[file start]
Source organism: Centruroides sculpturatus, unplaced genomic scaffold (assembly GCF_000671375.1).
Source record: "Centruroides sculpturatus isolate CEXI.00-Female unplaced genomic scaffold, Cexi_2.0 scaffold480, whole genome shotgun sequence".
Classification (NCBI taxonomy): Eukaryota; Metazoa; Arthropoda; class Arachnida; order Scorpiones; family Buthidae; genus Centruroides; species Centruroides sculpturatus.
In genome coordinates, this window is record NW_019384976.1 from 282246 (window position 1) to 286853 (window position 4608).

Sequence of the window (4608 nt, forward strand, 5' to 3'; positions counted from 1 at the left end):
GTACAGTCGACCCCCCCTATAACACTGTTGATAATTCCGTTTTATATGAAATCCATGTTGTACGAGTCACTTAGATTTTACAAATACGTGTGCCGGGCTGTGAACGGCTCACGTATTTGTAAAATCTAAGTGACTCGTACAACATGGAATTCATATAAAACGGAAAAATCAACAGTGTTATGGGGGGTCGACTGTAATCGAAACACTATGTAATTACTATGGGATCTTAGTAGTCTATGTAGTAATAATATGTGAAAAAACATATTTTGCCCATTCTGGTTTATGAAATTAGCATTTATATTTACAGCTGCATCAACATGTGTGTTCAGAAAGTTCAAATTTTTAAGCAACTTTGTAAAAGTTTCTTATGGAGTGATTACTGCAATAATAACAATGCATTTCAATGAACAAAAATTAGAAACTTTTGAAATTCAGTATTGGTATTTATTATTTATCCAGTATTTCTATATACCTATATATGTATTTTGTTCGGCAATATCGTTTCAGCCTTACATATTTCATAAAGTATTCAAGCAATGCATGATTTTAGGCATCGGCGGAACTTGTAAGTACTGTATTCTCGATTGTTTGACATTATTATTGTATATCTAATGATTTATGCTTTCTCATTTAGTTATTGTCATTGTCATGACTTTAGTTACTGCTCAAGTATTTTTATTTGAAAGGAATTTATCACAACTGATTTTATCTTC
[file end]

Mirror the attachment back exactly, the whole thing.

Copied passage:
Source organism: Centruroides sculpturatus, unplaced genomic scaffold (assembly GCF_000671375.1).
Source record: "Centruroides sculpturatus isolate CEXI.00-Female unplaced genomic scaffold, Cexi_2.0 scaffold480, whole genome shotgun sequence".
Classification (NCBI taxonomy): Eukaryota; Metazoa; Arthropoda; class Arachnida; order Scorpiones; family Buthidae; genus Centruroides; species Centruroides sculpturatus.
In genome coordinates, this window is record NW_019384976.1 from 282246 (window position 1) to 286853 (window position 4608).

Sequence of the window (4608 nt, forward strand, 5' to 3'; positions counted from 1 at the left end):
GTACAGTCGACCCCCCCTATAACACTGTTGATAATTCCGTTTTATATGAAATCCATGTTGTACGAGTCACTTAGATTTTACAAATACGTGTGCCGGGCTGTGAACGGCTCACGTATTTGTAAAATCTAAGTGACTCGTACAACATGGAATTCATATAAAACGGAAAAATCAACAGTGTTATGGGGGGTCGACTGTAATCGAAACACTATGTAATTACTATGGGATCTTAGTAGTCTATGTAGTAATAATATGTGAAAAAACATATTTTGCCCATTCTGGTTTATGAAATTAGCATTTATATTTACAGCTGCATCAACATGTGTGTTCAGAAAGTTCAAATTTTTAAGCAACTTTGTAAAAGTTTCTTATGGAGTGATTACTGCAATAATAACAATGCATTTCAATGAACAAAAATTAGAAACTTTTGAAATTCAGTATTGGTATTTATTATTTATCCAGTATTTCTATATACCTATATATGTATTTTGTTCGGCAATATCGTTTCAGCCTTACATATTTCATAAAGTATTCAAGCAATGCATGATTTTAGGCATCGGCGGAACTTGTAAGTACTGTATTCTCGATTGTTTGACATTATTATTGTATATCTAATGATTTATGCTTTCTCATTTAGTTATTGTCATTGTCATGACTTTAGTTACTGCTCAAGTATTTTTATTTGAAAGGAATTTATCACAACTGATTTTATCTTC